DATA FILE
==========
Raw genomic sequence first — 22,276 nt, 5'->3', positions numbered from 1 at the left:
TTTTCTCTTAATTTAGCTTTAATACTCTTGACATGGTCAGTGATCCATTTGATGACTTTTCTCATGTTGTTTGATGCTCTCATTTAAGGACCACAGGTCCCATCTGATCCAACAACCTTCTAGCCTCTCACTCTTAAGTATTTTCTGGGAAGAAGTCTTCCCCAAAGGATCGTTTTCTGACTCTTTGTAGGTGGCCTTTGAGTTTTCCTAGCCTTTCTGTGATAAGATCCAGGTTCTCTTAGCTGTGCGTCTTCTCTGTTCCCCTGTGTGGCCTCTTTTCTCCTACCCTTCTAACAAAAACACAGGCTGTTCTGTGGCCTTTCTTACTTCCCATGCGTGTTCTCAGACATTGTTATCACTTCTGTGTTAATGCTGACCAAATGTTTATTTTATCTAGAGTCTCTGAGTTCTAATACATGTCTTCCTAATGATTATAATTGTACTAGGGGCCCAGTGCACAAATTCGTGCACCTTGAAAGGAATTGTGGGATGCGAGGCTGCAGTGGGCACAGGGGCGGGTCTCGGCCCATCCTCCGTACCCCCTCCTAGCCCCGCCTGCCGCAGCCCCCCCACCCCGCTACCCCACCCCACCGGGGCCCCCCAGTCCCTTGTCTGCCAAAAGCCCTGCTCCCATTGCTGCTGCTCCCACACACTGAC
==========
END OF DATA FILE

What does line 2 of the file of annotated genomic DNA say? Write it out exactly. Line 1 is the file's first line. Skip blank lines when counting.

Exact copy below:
TTTTCTCTTAATTTAGCTTTAATACTCTTGACATGGTCAGTGATCCATTTGATGACTTTTCTCATGTTGTTTGATGCTCTCATTTAAGGACCACAGGTCCCATCTGATCCAACAACCTTCTAGCCTCTCACTCTTAAGTATTTTCTGGGAAGAAGTCTTCCCCAAAGGATCGTTTTCTGACTCTTTGTAGGTGGCCTTTGAGTTTTCCTAGCCTTTCTGTGATAAGATCCAGGTTCTCTTAGCTGTGCGTCTTCTCTGTTCCCCTGTGTGGCCTCTTTTCTCCTACCCTTCTAACAAAAACACAGGCTGTTCTGTGGCCTTTCTTACTTCCCATGCGTGTTCTCAGACATTGTTATCACTTCTGTGTTAATGCTGACCAAATGTTTATTTTATCTAGAGTCTCTGAGTTCTAATACATGTCTTCCTAATGATTATAATTGTACTAGGGGCCCAGTGCACAAATTCGTGCACCTTGAAAGGAATTGTGGGATGCGAGGCTGCAGTGGGCACAGGGGCGGGTCTCGGCCCATCCTCCGTACCCCCTCCTAGCCCCGCCTGCCGCAGCCCCCCCACCCCGCTACCCCACCCCACCGGGGCCCCCCAGTCCCTTGTCTGCCAAAAGCCCTGCTCCCATTGCTGCTGCTCCCACACACTGAC